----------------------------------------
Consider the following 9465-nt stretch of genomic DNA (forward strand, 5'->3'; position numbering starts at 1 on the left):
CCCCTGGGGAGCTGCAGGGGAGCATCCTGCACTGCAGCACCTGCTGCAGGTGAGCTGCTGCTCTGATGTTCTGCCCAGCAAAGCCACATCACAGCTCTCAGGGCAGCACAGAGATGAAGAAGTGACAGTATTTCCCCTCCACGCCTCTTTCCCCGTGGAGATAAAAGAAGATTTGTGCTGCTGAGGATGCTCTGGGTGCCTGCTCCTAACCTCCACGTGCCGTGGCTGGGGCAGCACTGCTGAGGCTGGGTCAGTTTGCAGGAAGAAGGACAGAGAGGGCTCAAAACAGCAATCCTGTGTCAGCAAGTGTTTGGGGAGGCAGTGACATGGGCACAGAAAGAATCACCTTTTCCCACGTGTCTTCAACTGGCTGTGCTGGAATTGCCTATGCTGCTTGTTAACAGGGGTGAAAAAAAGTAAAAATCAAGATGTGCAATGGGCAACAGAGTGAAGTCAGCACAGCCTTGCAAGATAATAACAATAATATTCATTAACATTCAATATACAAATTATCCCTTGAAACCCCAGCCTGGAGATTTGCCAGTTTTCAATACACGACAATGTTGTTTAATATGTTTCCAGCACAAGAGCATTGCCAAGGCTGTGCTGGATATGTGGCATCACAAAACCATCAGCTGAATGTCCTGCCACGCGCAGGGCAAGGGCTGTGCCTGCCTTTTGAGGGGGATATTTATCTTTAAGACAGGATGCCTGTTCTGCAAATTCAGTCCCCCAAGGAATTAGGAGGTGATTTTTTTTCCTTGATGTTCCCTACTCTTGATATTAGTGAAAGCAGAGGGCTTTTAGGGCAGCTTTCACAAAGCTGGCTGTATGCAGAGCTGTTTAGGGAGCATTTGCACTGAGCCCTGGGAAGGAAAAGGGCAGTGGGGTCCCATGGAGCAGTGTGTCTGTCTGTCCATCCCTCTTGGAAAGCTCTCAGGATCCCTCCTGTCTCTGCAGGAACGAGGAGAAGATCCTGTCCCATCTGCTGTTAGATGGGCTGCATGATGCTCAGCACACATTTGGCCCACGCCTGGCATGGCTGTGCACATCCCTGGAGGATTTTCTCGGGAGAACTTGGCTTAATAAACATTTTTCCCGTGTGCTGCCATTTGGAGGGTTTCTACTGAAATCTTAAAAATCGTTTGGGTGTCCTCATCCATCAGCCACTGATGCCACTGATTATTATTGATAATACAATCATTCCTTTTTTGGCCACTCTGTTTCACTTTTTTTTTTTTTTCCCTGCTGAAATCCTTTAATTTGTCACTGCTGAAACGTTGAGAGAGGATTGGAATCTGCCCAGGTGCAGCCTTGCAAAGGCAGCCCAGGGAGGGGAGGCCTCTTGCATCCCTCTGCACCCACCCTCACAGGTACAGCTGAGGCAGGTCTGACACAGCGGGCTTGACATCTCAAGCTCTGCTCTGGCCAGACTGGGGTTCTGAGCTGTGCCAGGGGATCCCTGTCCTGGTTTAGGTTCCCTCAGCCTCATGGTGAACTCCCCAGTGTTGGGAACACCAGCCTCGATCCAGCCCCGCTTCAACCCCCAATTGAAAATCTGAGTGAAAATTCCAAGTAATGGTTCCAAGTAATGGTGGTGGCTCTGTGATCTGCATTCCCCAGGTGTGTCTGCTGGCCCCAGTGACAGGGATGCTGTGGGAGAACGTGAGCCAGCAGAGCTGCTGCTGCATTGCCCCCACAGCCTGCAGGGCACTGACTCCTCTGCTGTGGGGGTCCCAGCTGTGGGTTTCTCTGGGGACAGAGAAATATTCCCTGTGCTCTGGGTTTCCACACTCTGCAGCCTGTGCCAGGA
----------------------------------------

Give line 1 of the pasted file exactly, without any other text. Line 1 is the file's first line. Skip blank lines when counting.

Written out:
Consider the following 9465-nt stretch of genomic DNA (forward strand, 5'->3'; position numbering starts at 1 on the left):